Why not buy support from Oracle and keep my outdated Java versions running?

Paid support can become very expensive for organizations with thousands of Java platform instances deployed throughout their infrastructure. This can be a viable option for systems with a short life span, but, for most systems, it’s an approach that will only increase the final upgrade bill. Organizations choosing this path will invest time and budget only to end up in the same place of having to upgrade when paid support is no longer available. There are also hidden costs to consider; important improvements in the language and the platform will have been out of reach during this time. As a general rule, it’s better to invest in Java’s future than its past.

How can my organization stay on top of upgrades?

The first step is to have processes in place to keep track of the deployed technology stacks. This will mitigate the risk of organizations being forced to embark on big-bang migration strategies and upgrade systems in mad rushes. A more strategic approach is to increase your organization’s technological agility, and make it easier to keep up with Java upgrades. This is where core principles of DevOps practices, including continuous testing, integration and delivery, play an important role. Automating your pipeline to rebuild your Java stack makes you think about Java versions upgrades early on. It will also test and detect errors before they make it to your staging environment. Running your application inside a Docker container will catalogue your environment, and allow you to run different versions of Java on the same hardware. This can facilitate the migration phase by binding specific systems to specific Java versions.

There are also other recent improvements in Java 9 and 10 that can help. For example, Java 9 introduced the concept of custom runtime images, in which a scaled down Java runtime could be embedded and bundled with the application inside one executable. This eliminates the need to rely on a pre-installed JVM in the environment, and diminishes the footprint of the Java runtime as custom runtime images only include the parts that are used by your system. Additionally, Java 10 is more Docker aware offering better integration. As it continues to evolve, we can only expect even more vibrant features in the future.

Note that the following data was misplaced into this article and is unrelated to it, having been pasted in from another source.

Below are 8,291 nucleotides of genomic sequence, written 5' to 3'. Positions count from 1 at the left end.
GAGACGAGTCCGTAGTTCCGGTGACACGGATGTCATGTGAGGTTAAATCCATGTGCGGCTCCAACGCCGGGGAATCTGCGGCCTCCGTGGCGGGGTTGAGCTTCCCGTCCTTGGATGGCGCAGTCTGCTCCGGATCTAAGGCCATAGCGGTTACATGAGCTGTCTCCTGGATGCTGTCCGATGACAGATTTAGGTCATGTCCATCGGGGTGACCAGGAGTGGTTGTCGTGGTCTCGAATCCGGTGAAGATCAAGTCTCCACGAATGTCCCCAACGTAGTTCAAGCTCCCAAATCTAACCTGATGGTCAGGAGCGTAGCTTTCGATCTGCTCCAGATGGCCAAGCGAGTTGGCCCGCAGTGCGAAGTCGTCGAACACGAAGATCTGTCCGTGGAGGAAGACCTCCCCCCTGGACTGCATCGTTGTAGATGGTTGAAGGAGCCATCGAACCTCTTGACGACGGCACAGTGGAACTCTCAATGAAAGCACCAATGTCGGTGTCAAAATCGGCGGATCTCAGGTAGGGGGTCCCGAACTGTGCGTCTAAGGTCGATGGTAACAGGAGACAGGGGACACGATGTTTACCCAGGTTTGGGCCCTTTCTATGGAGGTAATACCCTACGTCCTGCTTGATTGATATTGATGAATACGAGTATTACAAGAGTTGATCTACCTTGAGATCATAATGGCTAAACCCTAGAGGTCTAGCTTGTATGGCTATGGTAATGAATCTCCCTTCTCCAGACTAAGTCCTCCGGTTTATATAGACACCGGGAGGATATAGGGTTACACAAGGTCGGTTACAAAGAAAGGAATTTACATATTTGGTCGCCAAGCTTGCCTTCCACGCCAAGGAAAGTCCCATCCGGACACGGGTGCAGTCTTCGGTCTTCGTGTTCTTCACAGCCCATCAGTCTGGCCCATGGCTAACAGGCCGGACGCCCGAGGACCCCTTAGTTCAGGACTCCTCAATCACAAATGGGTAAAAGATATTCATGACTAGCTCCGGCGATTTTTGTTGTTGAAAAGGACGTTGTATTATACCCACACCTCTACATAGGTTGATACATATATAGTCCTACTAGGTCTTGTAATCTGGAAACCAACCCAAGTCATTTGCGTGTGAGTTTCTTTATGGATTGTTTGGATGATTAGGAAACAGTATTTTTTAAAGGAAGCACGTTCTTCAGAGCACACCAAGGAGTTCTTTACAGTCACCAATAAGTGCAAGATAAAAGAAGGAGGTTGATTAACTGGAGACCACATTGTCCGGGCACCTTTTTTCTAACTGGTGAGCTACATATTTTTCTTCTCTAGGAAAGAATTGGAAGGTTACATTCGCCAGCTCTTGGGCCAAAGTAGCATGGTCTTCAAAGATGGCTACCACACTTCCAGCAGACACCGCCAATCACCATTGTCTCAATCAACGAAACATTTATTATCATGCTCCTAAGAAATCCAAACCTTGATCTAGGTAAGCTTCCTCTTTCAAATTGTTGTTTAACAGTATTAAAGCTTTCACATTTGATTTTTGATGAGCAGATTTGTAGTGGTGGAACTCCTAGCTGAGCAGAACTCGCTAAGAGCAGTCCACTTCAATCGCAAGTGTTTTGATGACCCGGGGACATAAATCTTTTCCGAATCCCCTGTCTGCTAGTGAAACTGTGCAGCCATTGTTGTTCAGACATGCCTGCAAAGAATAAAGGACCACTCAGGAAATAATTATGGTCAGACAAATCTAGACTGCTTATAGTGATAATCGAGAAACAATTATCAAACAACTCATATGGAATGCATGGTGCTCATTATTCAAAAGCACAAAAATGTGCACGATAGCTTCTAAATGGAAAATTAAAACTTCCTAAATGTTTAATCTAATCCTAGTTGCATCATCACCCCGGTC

At the architectural level, microservices emphasize modular architectures that enable piecemeal migration strategies so that your organization can upgrade over time without impacting other dependent systems. As well, Java 9’s JPMS (Java Platform Module System) feature enables native modularity that forces developers to move away from monolithic architectures.

Taken together, these tools and strategies help organizations avoid the traps outlined in this article. They also make the latest and greatest paradigms, tools and libraries available to developers sooner so that they can create better software.

As Java becomes more container focused, an understanding of implementing Docker and Kubernetes is helpful for development teams seeking to modernise their application architecture. Sign up for one of our hands-on workshops today to learn more, or email us at info@cloudops.com for more information.

CloudOps’ expertise can also assess your current Java footprint, devise migration strategies and provide support along your journey to use the latest and greatest features of Java 8, 9 and 10.

 

Nick Maiorano

Nick Maiorano is a software architect with over twenty-five years of experience creating software. He is a book and video author, speaker, and trainer of Java and related technologies. He has consulted for companies ranging from startups to large multinationals in diverse industries such as telecommunications, financials, and manufacturing. His latest area of focus is in helping companies reap the benefits of the cloud with cloud-native architectures on AWS. Nick is a guest contributor to CloudOps’ blog.